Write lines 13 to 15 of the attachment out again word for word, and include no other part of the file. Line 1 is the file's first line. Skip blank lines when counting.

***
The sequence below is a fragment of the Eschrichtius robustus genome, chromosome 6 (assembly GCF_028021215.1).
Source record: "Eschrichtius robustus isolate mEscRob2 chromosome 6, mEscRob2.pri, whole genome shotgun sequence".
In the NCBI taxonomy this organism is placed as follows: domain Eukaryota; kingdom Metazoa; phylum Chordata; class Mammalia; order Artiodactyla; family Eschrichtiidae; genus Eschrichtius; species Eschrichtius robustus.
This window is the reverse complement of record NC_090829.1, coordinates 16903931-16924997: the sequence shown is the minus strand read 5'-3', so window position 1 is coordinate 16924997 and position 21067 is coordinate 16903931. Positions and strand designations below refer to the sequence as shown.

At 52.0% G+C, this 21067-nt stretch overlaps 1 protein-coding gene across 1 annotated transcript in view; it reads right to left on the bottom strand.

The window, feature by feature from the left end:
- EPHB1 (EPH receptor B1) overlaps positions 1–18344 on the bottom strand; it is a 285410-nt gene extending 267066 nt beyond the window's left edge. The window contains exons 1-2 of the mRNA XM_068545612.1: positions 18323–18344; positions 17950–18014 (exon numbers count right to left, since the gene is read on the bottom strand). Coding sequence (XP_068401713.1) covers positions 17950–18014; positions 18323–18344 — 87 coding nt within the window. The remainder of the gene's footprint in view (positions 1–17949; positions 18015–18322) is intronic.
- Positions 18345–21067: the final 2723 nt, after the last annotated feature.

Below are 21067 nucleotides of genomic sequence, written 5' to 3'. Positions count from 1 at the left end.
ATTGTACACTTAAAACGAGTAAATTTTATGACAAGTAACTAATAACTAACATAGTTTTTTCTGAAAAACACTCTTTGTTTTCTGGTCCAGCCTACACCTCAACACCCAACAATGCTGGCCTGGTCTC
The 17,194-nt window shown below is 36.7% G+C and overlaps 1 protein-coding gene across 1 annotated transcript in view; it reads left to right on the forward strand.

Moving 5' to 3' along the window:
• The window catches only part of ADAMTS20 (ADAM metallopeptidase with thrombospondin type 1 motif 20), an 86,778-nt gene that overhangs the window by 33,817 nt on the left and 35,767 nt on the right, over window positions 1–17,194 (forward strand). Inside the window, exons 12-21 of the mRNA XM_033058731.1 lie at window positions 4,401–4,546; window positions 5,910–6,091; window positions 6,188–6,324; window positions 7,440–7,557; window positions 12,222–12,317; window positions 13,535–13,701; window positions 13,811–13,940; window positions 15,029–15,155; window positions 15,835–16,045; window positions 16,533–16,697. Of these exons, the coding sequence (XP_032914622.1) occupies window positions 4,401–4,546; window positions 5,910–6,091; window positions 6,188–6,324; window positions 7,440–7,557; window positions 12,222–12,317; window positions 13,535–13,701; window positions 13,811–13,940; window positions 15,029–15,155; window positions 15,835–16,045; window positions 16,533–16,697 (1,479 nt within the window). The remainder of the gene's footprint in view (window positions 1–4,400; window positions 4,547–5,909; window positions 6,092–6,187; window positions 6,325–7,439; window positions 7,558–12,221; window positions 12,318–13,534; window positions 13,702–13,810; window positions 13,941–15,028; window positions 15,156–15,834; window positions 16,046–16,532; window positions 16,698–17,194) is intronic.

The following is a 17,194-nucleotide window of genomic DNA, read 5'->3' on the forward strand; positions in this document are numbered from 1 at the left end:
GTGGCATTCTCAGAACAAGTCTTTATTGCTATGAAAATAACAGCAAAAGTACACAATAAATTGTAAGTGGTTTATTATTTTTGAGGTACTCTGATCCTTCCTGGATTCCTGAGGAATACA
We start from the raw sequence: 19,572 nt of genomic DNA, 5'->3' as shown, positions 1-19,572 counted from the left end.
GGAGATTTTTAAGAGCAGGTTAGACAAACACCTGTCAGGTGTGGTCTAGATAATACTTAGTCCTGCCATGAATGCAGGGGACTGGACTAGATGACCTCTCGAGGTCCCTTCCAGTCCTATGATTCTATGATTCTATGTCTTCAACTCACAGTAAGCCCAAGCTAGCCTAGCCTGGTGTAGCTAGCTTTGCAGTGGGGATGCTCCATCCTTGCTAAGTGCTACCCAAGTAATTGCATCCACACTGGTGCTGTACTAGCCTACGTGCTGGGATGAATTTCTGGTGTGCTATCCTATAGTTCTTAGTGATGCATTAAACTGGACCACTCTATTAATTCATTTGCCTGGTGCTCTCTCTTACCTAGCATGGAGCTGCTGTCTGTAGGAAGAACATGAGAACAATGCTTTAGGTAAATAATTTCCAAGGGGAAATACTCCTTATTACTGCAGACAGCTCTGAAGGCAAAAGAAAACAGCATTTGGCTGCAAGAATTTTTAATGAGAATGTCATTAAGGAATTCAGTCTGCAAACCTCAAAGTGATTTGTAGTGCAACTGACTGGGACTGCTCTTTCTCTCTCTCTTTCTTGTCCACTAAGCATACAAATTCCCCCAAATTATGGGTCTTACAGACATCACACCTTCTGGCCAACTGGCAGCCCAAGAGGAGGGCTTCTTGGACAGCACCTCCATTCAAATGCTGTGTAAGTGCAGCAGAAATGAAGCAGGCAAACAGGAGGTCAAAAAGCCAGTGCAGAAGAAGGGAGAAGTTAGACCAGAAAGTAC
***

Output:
• The window catches only part of ADAMTS20 (ADAM metallopeptidase with thrombospondin type 1 motif 20), an 86,778-nt gene that overhangs the window by 33,817 nt on the left and 35,767 nt on the right, over window positions 1–17,194 (forward strand). Inside the window, exons 12-21 of the mRNA XM_033058731.1 lie at window positions 4,401–4,546; window positions 5,910–6,091; window positions 6,188–6,324; window positions 7,440–7,557; window positions 12,222–12,317; window positions 13,535–13,701; window positions 13,811–13,940; window positions 15,029–15,155; window positions 15,835–16,045; window positions 16,533–16,697. Of these exons, the coding sequence (XP_032914622.1) occupies window positions 4,401–4,546; window positions 5,910–6,091; window positions 6,188–6,324; window positions 7,440–7,557; window positions 12,222–12,317; window positions 13,535–13,701; window positions 13,811–13,940; window positions 15,029–15,155; window positions 15,835–16,045; window positions 16,533–16,697 (1,479 nt within the window). The remainder of the gene's footprint in view (window positions 1–4,400; window positions 4,547–5,909; window positions 6,092–6,187; window positions 6,325–7,439; window positions 7,558–12,221; window positions 12,318–13,534; window positions 13,702–13,810; window positions 13,941–15,028; window positions 15,156–15,834; window positions 16,046–16,532; window positions 16,698–17,194) is intronic.

The following is a 17,194-nucleotide window of genomic DNA, read 5'->3' on the forward strand; positions in this document are numbered from 1 at the left end:
GTGGCATTCTCAGAACAAGTCTTTATTGCTATGAAAATAACAGCAAAAGTACACAATAAATTGTAAGTGGTTTATTATTTTTGAGGTACTCTGATCCTTCCTGGATTCCTGAGGAATACA